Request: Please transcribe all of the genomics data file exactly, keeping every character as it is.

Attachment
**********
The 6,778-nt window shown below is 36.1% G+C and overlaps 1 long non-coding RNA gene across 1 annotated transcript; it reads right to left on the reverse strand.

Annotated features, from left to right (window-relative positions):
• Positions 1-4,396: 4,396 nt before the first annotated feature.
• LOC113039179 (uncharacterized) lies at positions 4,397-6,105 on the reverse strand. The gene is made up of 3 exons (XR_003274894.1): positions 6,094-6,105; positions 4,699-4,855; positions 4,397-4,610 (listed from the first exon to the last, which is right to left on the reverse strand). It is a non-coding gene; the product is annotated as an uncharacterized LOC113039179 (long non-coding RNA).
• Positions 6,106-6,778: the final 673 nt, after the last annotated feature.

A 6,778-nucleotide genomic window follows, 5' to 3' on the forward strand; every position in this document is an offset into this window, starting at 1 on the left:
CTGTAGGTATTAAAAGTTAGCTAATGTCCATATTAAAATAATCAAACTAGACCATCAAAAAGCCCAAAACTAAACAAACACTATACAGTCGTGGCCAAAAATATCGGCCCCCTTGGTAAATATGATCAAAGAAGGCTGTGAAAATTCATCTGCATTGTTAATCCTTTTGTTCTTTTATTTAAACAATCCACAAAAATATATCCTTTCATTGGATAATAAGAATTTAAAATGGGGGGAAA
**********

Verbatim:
The 6,778-nt window shown below is 36.1% G+C and overlaps 1 long non-coding RNA gene across 1 annotated transcript; it reads right to left on the reverse strand.

Annotated features, from left to right (window-relative positions):
• Positions 1-4,396: 4,396 nt before the first annotated feature.
• LOC113039179 (uncharacterized) lies at positions 4,397-6,105 on the reverse strand. The gene is made up of 3 exons (XR_003274894.1): positions 6,094-6,105; positions 4,699-4,855; positions 4,397-4,610 (listed from the first exon to the last, which is right to left on the reverse strand). It is a non-coding gene; the product is annotated as an uncharacterized LOC113039179 (long non-coding RNA).
• Positions 6,106-6,778: the final 673 nt, after the last annotated feature.

A 6,778-nucleotide genomic window follows, 5' to 3' on the forward strand; every position in this document is an offset into this window, starting at 1 on the left:
CTGTAGGTATTAAAAGTTAGCTAATGTCCATATTAAAATAATCAAACTAGACCATCAAAAAGCCCAAAACTAAACAAACACTATACAGTCGTGGCCAAAAATATCGGCCCCCTTGGTAAATATGATCAAAGAAGGCTGTGAAAATTCATCTGCATTGTTAATCCTTTTGTTCTTTTATTTAAACAATCCACAAAAATATATCCTTTCATTGGATAATAAGAATTTAAAATGGGGGGAAA